Lion from a fountain
Museum of Islamic Art at the Pergamon Museum
Hegira 5th–6th century / AD 11th–12th century
Bronze casting, hollow, engraved.
Height 11.5 cm, length 14.5 cm
A sculpture such as this hollow lion – standing erect with its uplifted tasselled tail in the shape of a handle – is testament to the variety of Fatimid art. The open jaw of the lion once held a water pipe. The lion’s shape is based on a composition of very abstract forms. Thus its paws are flat, its ribs drawn out linearly, and the lines to describe both the extension of its ears and its bulging eyebrows are simple. The surface of its body along its back, chest and upper legs, is decorated with a spiral pattern that reinforces the sculpture’s stylised form. The engraved inscription found on both sides of the neck can be seen clearly and may date from the AH 7th / AD 13th century. It refers to bi-rasem al-amir Shams al-Din wali Misr, who was probably the governor of ‘Misr’ (Lower Egypt and Cairo).
A fully modelled sculpture of a living creature is of interest, as it does not conform to the specifications of Islamic dogma. However, such sculptures emerged from the Egyptian Court because, within its circles, the prohibition of the representation of living forms was not always enforced or adhered to, and also because the Fatimid Shi’ites adopted a liberal view. The Museum of Islamic Art in Cairo holds a sitting lion figure. The Berlin lion could have formed part of a sculptured fountain that featured a variety of figures. Thus, it would correspond to the lions of the well-known, bigger lion fountains of the Alhambra in Granada, Spain. Given its small size, the lion could have been part of a larger construction featuring a number of sculptures such as those represented in Iraqi manuscripts from the AH 7th / AD 13th century onwards. Bronze figures like this lion were widespread across the Mediterranean, and especially across Spain. One of these Spanish lions can be seen in the Louvre Museum in Paris. One can assume that most of these bronze lions did not survive the test of time and were melted down.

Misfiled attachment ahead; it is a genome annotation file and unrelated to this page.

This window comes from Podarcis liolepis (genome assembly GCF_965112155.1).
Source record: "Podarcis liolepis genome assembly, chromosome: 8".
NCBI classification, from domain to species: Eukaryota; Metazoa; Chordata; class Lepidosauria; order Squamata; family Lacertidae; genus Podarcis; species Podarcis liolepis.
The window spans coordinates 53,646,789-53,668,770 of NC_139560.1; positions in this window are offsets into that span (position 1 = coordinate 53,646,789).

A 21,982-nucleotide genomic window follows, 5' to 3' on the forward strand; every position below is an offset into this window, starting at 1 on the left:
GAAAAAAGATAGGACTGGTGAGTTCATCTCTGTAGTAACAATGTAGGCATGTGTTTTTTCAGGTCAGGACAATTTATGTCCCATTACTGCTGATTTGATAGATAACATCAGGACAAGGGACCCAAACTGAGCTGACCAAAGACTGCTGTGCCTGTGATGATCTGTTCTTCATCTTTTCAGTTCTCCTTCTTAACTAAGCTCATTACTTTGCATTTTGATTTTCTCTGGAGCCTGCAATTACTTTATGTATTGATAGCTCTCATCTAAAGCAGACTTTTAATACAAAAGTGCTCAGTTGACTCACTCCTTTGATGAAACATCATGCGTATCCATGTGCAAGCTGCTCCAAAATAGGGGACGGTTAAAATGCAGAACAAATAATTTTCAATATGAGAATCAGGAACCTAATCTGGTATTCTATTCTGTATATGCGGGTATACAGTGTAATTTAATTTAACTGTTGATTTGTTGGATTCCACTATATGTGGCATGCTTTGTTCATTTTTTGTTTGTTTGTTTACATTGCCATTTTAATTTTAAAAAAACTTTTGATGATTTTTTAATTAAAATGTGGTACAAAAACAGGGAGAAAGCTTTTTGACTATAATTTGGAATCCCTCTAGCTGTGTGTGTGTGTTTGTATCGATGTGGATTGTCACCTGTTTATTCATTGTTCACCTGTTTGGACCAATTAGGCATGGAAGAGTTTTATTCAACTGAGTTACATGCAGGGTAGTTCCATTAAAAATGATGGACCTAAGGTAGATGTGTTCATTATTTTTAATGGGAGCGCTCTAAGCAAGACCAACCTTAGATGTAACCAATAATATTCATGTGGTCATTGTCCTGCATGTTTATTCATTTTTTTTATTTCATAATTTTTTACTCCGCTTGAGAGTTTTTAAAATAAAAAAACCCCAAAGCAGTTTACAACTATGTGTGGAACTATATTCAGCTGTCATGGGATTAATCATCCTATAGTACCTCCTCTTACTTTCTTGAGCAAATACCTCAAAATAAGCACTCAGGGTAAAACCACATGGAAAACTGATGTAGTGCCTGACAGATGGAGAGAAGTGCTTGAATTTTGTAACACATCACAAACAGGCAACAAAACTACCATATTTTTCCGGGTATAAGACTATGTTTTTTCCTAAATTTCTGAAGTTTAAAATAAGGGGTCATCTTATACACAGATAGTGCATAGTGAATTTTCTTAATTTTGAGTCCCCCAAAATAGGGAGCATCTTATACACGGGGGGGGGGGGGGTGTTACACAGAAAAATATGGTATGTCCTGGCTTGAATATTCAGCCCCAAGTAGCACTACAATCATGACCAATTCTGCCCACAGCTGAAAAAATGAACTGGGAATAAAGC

This lively little lion with an open mouth and upturned tail was used as a fountain spigot during the Fatimid period in Egypt. It is made of cast bronze that has been decorated with scrolls on the back and the legs. Fountains with animal decoration were widespread in Mediterranean countries.
Similar figures, cast in bronze, were made especially in Fatimid Egypt. Both the design and the decoration of the lion fountain demonstrate parallels to similar pieces that were created during the Fatimid period. Additionally, it features an inscription that names an apparent governor of Egypt.
From a private art gallery in 1911.
The inscription appears to name a governor of Egypt. Furthermore the stylistic markings testify to having originated from the Egyptian Fatimid period.
Enderlein, V., Islamische Kunst, Dresden, 1990, pp.121–4.
Ettinghausen, R. and Grabar, O., The Art and Architecture of Islam 650–1250, Harmondsworth, 1987, pp.197–200.
Museum für Islamische Kunst, Catalogue, Berlin 1979, no. 313.
Museum für Islamische Kunst, Catalogue, Stuttgart; Zürich, 1980, 52–3, no. 20.
Ward, R., Islamic Metalwork, London, 1993, pp.60–9.
Annette Hagedorn "Lion from a fountain" in Discover Islamic Art, Museum With No Frontiers, 2016. http://www.discoverislamicart.org/database_item.php?id=object;ISL;de;Mus01;9;en
Prepared by: Annette Hagedorn
Translation by: Maria Vlotides, Brigitte Finkbeiner
Translation copyedited by: Monica Allen
MWNF Working Number: GE 13